We’ve all been there. The cookie aisle at the grocery store, leaving the playground before everyone else, waiting at the salon for an unwanted haircut – tantrums come hard and fast in those (and many other) situations. It’s a fact of life that kids have difficulty expressing their emotions in a healthy, socially appropriate manner.  

For children on the Autism Spectrum, this challenge is often magnified due to symptoms of the disorder. As parents, the idea of fostering healthy coping skills in children (whether or not they have a disability) can be daunting.

If you’re not sure where to start, it’s right here!  We are going to review how to teach your kids the basics of emotions and how to cope with them. Then, we will dive into how to make a coping skills toolkit to have with you in those dreaded oh-no-my-child-is-about-to-have-a-meltdown situations. 

 

Teaching the Basics of Emotions

Emotions are part of our everyday life! There are no good or bad emotions, which you’ll surely know if you’ve ever watched Disney Pixar’s Inside Out. Negative emotions (like anger, frustration, and sadness) provide as much information about our environment as positive emotions (like happiness, contentment, and joy).  We cannot have one without the other!

Before we dive into coping strategies, we need to help our kids identify how they are feeling.  If you can name it, you can tame it!  Start with teaching your child how to label emotions.  The GBS blog post Teaching My Child Empathy has great suggestions for this.  Follow Ashley’s steps for success! Once your child can consistently express how they are feeling, you can begin to teach coping skills.

 

Teaching Coping Skills 

We all use coping skills everyday, consciously or unconsciously. Maybe it’s taking a deep breath, counting to ten, or dreaming about the glass of wine waiting for you at home. Either way, we learn throughout our lives to identify our feelings and manage them in a socially acceptable way. For kids with special needs, this can be especially challenging.  What may work in one situation may not work in another. This is why we recommend creating an actual, physical toolkit to help during difficult times.  

 

Start with the basics (e.g. deep breathing, grounding with your five senses).  It is helpful to make a visual for each coping skill with step-by-step instructions on what is expected.  Practice these skills when your child is not upset. This is so important! Imagine how you react when you are angry, building up to furious, and someone tells you to “calm down.” Typically, you don’t actually calm down.

Dedicate some time when everyone in the home is calm. Model the skill, and have your child role play using in various situations. For example, you might ask your child to pretend he can’t watch his favorite TV show. How would he feel? What could he do to express himself in a productive way? Once your child can implement the strategy independently during role plays, include it in your child’s toolkit, which we’ll talk about more in a bit.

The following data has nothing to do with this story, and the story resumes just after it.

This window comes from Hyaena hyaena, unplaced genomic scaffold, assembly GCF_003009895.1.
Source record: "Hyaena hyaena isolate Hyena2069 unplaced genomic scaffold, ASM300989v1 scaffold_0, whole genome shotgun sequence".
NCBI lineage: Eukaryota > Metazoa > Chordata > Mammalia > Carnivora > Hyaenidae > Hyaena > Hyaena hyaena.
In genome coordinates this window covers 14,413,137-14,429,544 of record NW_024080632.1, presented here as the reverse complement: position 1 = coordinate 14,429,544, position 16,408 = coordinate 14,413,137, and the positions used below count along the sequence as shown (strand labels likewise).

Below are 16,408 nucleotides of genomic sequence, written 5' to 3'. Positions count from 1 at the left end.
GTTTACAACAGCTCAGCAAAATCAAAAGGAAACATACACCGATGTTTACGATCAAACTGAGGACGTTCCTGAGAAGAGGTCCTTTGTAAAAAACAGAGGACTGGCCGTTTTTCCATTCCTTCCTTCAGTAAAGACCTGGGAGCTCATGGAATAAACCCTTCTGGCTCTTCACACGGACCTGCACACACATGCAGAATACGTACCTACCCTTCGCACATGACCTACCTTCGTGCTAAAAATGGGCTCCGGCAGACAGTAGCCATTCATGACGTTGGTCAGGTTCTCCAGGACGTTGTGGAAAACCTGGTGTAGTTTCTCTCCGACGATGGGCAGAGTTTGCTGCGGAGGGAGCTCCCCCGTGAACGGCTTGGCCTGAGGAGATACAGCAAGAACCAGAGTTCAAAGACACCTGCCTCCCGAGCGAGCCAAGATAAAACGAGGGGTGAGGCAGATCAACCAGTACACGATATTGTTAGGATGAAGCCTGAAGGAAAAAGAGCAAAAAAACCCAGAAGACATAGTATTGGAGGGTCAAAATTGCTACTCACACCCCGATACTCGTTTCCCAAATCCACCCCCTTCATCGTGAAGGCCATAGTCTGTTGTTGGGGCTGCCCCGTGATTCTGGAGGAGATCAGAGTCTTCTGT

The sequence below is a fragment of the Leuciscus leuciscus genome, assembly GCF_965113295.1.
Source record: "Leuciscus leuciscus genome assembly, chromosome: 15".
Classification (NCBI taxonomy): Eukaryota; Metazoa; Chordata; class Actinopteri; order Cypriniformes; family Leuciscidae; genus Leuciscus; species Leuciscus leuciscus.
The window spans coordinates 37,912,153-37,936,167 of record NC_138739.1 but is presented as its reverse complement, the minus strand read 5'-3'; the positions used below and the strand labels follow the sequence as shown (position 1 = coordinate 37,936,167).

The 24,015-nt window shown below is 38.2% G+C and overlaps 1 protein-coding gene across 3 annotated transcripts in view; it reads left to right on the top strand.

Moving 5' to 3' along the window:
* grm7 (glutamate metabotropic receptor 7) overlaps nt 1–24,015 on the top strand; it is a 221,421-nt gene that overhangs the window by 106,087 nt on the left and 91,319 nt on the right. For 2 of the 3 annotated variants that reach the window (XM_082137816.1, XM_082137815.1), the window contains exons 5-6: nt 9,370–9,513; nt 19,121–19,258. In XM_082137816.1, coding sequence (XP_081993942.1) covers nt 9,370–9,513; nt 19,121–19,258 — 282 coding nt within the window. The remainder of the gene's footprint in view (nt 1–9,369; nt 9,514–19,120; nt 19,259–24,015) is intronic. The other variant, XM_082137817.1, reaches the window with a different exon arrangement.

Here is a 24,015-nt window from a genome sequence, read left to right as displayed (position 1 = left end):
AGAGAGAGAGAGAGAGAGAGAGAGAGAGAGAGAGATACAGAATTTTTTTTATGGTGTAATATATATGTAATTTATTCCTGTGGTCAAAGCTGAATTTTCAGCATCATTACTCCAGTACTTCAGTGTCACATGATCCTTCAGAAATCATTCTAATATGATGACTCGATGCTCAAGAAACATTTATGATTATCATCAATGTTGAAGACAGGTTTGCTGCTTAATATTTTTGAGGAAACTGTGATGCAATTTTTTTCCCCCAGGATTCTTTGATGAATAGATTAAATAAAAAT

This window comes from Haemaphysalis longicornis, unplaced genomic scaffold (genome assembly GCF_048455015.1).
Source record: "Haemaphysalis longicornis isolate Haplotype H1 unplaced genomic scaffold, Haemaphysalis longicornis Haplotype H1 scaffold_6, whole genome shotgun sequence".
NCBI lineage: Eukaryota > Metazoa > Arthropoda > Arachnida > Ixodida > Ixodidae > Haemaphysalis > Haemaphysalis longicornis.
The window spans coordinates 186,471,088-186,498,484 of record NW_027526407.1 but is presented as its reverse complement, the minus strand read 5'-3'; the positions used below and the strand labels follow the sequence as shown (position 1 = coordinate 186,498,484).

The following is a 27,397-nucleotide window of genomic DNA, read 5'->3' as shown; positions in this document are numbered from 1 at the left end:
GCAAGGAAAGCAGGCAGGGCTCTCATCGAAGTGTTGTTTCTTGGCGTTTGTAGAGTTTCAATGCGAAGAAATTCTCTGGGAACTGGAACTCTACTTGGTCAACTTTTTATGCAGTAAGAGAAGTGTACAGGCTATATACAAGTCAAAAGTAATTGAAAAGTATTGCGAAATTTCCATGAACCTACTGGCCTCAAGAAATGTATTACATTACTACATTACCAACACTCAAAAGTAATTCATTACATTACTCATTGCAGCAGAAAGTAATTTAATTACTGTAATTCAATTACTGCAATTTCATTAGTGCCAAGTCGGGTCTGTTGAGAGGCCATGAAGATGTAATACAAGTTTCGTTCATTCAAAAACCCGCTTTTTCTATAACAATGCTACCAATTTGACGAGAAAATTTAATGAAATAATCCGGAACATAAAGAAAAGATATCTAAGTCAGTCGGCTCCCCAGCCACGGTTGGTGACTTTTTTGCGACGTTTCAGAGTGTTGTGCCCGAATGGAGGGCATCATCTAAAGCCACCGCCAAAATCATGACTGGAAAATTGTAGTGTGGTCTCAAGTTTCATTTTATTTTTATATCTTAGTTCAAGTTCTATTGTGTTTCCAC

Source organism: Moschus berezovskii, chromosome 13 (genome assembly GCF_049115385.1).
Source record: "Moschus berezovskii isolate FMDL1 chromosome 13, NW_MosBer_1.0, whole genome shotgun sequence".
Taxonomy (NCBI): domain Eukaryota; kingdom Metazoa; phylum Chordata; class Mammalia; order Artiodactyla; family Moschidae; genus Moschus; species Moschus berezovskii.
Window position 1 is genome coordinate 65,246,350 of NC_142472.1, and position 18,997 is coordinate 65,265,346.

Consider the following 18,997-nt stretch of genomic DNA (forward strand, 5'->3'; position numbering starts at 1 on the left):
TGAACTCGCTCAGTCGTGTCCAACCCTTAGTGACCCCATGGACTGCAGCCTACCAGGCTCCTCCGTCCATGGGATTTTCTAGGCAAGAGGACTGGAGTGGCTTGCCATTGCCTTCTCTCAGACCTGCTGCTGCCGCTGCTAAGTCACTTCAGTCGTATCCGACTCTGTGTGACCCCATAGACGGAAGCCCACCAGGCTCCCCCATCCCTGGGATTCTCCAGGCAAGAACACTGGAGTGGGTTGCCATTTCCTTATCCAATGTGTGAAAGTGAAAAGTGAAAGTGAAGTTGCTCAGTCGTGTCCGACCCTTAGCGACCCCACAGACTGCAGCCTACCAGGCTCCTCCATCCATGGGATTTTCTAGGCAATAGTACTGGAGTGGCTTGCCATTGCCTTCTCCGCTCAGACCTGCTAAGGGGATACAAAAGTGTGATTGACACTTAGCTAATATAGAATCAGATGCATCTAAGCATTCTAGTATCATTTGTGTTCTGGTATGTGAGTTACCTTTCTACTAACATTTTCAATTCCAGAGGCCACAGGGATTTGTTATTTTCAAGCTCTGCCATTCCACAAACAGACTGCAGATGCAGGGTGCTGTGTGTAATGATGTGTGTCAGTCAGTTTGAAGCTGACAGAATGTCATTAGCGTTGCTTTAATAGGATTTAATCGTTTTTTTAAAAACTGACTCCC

It may be helpful to discuss situations in which you used coping skills of your own. Talk about what emotions you felt and how you handled them in a positive way. Difficult as it may be, model using these skills when your child sees you becoming upset.  

 

Taking Role Playing a Step Further

Once your child is successfully identifying his emotions and using coping skills during role play, it’s time to get crafty! Create visuals for specific situations that are known to lead to intense emotions.  The visual can remind your child of socially appropriate things to say and do with one’s body.  This will help cue your child to respond with the appropriate replacement behaviors instead of the problem behavior, like tantrums.

Having your child rate the severity of the emotion he or she is experiencing from 1-10 helps your child put the problem in perspective. If appropriate, ask your child how much this problem/situation will matter in 1 minute, 1 day, 1 week, 1 month, 1 year, etc. Your child can learn that losing a board game when playing with the family is not the same as losing the World Series.

 

Putting It All Together

Creating a physical toolkit is a great way to help your kids when you are out of the house.  Each toolkit will be unique, and depends on the preferences and age of the child.  Have them help you put together his or her toolkit, and make it into a fun activity.  Get a special bag or backpack that will only be used for this purpose.

Include items such as:

  • Fidget toys
  • Emotion charts
  • Visuals of coping skill strategies
  • Favorite smells (e.g. essential oils)
  • Drawing pad/crayons
  • Coloring books
  • Journal
  • Favorite snacks
  • Favorite pictures
  • Small stuffed animals
  • Fine motor activities (string and beads, lacing cards, etc)
  • Favorite book to read
  • Noise cancelling headphones
  • Preferred or calming music (nature sounds, classical music)
  • Yoga activity cards
  • Mini massager
  • Weighted lap cushion
  • Compression clothing
  • Basic LEGO kits
  • Puzzles
  • Kaleidoscope
  • Eye Mask (can be scented or unscented)
  • Look & Find books
  • Lotion

It is important to note that you may see your child using a coping skill effectively, and then all of sudden, it doesn’t seem to work anymore.  Do not be alarmed!  Guide them toward trying other coping skills until they find one that works.  This is why we keep our toolkit full of strategies! And as always, don’t be afraid to reach out for support, whether that is your Graham appointed BCBA, a close friend or family member, or your own therapist. And as always, don’t hesitate to contact us with any questions!

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